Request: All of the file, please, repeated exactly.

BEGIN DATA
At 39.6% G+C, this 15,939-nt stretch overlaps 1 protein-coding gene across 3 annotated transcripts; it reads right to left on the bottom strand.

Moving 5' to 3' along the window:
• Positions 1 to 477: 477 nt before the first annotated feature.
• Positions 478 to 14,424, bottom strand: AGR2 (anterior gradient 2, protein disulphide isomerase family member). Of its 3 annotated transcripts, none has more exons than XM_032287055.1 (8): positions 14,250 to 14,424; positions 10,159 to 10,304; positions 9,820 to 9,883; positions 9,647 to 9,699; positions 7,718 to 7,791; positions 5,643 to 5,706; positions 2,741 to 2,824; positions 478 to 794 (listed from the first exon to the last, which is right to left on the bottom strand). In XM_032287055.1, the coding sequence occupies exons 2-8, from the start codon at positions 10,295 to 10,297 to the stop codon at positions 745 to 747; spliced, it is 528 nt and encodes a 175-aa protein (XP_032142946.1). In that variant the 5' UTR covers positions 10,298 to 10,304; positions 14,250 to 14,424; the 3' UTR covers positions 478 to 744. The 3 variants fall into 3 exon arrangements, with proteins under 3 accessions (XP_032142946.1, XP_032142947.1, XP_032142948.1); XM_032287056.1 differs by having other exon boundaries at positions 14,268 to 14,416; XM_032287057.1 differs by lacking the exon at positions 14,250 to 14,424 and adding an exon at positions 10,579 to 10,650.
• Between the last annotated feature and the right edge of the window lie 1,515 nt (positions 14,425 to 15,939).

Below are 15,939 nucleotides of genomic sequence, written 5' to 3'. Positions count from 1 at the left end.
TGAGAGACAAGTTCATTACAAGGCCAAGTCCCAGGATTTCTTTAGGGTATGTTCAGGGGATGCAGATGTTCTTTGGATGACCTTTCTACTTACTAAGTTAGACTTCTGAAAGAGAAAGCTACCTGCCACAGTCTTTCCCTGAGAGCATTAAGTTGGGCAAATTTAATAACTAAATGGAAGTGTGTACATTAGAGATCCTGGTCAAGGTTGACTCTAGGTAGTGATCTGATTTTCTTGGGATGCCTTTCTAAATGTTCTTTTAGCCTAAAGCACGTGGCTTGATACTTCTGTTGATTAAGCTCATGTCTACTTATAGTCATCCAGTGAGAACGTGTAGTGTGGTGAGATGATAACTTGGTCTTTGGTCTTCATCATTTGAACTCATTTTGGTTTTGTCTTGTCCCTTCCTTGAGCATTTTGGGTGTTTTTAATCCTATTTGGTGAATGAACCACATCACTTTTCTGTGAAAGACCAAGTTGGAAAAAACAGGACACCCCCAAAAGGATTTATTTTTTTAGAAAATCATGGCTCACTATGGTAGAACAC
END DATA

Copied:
At 39.6% G+C, this 15,939-nt stretch overlaps 1 protein-coding gene across 3 annotated transcripts; it reads right to left on the bottom strand.

Moving 5' to 3' along the window:
• Positions 1 to 477: 477 nt before the first annotated feature.
• Positions 478 to 14,424, bottom strand: AGR2 (anterior gradient 2, protein disulphide isomerase family member). Of its 3 annotated transcripts, none has more exons than XM_032287055.1 (8): positions 14,250 to 14,424; positions 10,159 to 10,304; positions 9,820 to 9,883; positions 9,647 to 9,699; positions 7,718 to 7,791; positions 5,643 to 5,706; positions 2,741 to 2,824; positions 478 to 794 (listed from the first exon to the last, which is right to left on the bottom strand). In XM_032287055.1, the coding sequence occupies exons 2-8, from the start codon at positions 10,295 to 10,297 to the stop codon at positions 745 to 747; spliced, it is 528 nt and encodes a 175-aa protein (XP_032142946.1). In that variant the 5' UTR covers positions 10,298 to 10,304; positions 14,250 to 14,424; the 3' UTR covers positions 478 to 744. The 3 variants fall into 3 exon arrangements, with proteins under 3 accessions (XP_032142946.1, XP_032142947.1, XP_032142948.1); XM_032287056.1 differs by having other exon boundaries at positions 14,268 to 14,416; XM_032287057.1 differs by lacking the exon at positions 14,250 to 14,424 and adding an exon at positions 10,579 to 10,650.
• Between the last annotated feature and the right edge of the window lie 1,515 nt (positions 14,425 to 15,939).

Below are 15,939 nucleotides of genomic sequence, written 5' to 3'. Positions count from 1 at the left end.
TGAGAGACAAGTTCATTACAAGGCCAAGTCCCAGGATTTCTTTAGGGTATGTTCAGGGGATGCAGATGTTCTTTGGATGACCTTTCTACTTACTAAGTTAGACTTCTGAAAGAGAAAGCTACCTGCCACAGTCTTTCCCTGAGAGCATTAAGTTGGGCAAATTTAATAACTAAATGGAAGTGTGTACATTAGAGATCCTGGTCAAGGTTGACTCTAGGTAGTGATCTGATTTTCTTGGGATGCCTTTCTAAATGTTCTTTTAGCCTAAAGCACGTGGCTTGATACTTCTGTTGATTAAGCTCATGTCTACTTATAGTCATCCAGTGAGAACGTGTAGTGTGGTGAGATGATAACTTGGTCTTTGGTCTTCATCATTTGAACTCATTTTGGTTTTGTCTTGTCCCTTCCTTGAGCATTTTGGGTGTTTTTAATCCTATTTGGTGAATGAACCACATCACTTTTCTGTGAAAGACCAAGTTGGAAAAAACAGGACACCCCCAAAAGGATTTATTTTTTTAGAAAATCATGGCTCACTATGGTAGAACAC